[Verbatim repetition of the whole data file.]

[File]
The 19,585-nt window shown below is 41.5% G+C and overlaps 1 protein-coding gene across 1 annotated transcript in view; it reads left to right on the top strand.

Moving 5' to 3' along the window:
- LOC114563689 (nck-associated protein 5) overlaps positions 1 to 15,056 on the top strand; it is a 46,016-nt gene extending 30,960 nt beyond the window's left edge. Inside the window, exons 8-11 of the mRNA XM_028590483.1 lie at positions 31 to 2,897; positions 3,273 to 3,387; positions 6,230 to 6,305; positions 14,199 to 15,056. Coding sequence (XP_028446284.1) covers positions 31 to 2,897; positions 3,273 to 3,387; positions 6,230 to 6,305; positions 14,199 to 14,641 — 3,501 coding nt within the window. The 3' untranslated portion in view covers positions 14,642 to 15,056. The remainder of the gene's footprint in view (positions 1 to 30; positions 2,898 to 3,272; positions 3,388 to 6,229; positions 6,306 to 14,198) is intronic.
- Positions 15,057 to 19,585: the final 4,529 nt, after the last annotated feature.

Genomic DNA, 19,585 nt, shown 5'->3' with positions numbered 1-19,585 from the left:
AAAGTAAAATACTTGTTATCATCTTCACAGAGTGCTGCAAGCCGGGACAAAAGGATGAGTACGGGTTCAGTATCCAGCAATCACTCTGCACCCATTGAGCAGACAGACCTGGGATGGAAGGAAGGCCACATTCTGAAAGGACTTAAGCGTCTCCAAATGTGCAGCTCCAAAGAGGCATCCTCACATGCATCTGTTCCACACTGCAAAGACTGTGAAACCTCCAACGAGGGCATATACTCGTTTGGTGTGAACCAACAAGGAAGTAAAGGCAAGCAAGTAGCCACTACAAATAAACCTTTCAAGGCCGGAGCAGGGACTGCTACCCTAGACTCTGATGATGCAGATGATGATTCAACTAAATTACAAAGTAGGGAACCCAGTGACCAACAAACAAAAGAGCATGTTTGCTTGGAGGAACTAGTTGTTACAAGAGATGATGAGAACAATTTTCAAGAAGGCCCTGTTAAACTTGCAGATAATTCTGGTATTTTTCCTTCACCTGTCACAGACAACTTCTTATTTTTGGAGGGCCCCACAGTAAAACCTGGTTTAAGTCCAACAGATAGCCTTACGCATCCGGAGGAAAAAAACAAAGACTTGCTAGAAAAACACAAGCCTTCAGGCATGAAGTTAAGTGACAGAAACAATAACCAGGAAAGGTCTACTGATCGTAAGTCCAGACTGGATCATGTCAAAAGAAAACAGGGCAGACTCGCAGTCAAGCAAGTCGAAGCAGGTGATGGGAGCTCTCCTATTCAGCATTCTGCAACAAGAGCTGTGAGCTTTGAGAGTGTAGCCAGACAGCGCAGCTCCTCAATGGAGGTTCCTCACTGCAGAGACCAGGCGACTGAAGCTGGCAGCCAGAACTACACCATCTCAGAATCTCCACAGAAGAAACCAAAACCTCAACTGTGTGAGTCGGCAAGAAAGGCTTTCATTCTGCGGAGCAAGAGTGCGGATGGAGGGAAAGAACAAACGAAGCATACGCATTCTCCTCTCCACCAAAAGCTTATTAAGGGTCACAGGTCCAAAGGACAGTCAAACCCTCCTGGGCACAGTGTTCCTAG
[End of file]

The 19,585-nt window shown below is 41.5% G+C and overlaps 1 protein-coding gene across 1 annotated transcript in view; it reads left to right on the top strand.

Moving 5' to 3' along the window:
- LOC114563689 (nck-associated protein 5) overlaps positions 1 to 15,056 on the top strand; it is a 46,016-nt gene extending 30,960 nt beyond the window's left edge. Inside the window, exons 8-11 of the mRNA XM_028590483.1 lie at positions 31 to 2,897; positions 3,273 to 3,387; positions 6,230 to 6,305; positions 14,199 to 15,056. Coding sequence (XP_028446284.1) covers positions 31 to 2,897; positions 3,273 to 3,387; positions 6,230 to 6,305; positions 14,199 to 14,641 — 3,501 coding nt within the window. The 3' untranslated portion in view covers positions 14,642 to 15,056. The remainder of the gene's footprint in view (positions 1 to 30; positions 2,898 to 3,272; positions 3,388 to 6,229; positions 6,306 to 14,198) is intronic.
- Positions 15,057 to 19,585: the final 4,529 nt, after the last annotated feature.

Genomic DNA, 19,585 nt, shown 5'->3' with positions numbered 1-19,585 from the left:
AAAGTAAAATACTTGTTATCATCTTCACAGAGTGCTGCAAGCCGGGACAAAAGGATGAGTACGGGTTCAGTATCCAGCAATCACTCTGCACCCATTGAGCAGACAGACCTGGGATGGAAGGAAGGCCACATTCTGAAAGGACTTAAGCGTCTCCAAATGTGCAGCTCCAAAGAGGCATCCTCACATGCATCTGTTCCACACTGCAAAGACTGTGAAACCTCCAACGAGGGCATATACTCGTTTGGTGTGAACCAACAAGGAAGTAAAGGCAAGCAAGTAGCCACTACAAATAAACCTTTCAAGGCCGGAGCAGGGACTGCTACCCTAGACTCTGATGATGCAGATGATGATTCAACTAAATTACAAAGTAGGGAACCCAGTGACCAACAAACAAAAGAGCATGTTTGCTTGGAGGAACTAGTTGTTACAAGAGATGATGAGAACAATTTTCAAGAAGGCCCTGTTAAACTTGCAGATAATTCTGGTATTTTTCCTTCACCTGTCACAGACAACTTCTTATTTTTGGAGGGCCCCACAGTAAAACCTGGTTTAAGTCCAACAGATAGCCTTACGCATCCGGAGGAAAAAAACAAAGACTTGCTAGAAAAACACAAGCCTTCAGGCATGAAGTTAAGTGACAGAAACAATAACCAGGAAAGGTCTACTGATCGTAAGTCCAGACTGGATCATGTCAAAAGAAAACAGGGCAGACTCGCAGTCAAGCAAGTCGAAGCAGGTGATGGGAGCTCTCCTATTCAGCATTCTGCAACAAGAGCTGTGAGCTTTGAGAGTGTAGCCAGACAGCGCAGCTCCTCAATGGAGGTTCCTCACTGCAGAGACCAGGCGACTGAAGCTGGCAGCCAGAACTACACCATCTCAGAATCTCCACAGAAGAAACCAAAACCTCAACTGTGTGAGTCGGCAAGAAAGGCTTTCATTCTGCGGAGCAAGAGTGCGGATGGAGGGAAAGAACAAACGAAGCATACGCATTCTCCTCTCCACCAAAAGCTTATTAAGGGTCACAGGTCCAAAGGACAGTCAAACCCTCCTGGGCACAGTGTTCCTAG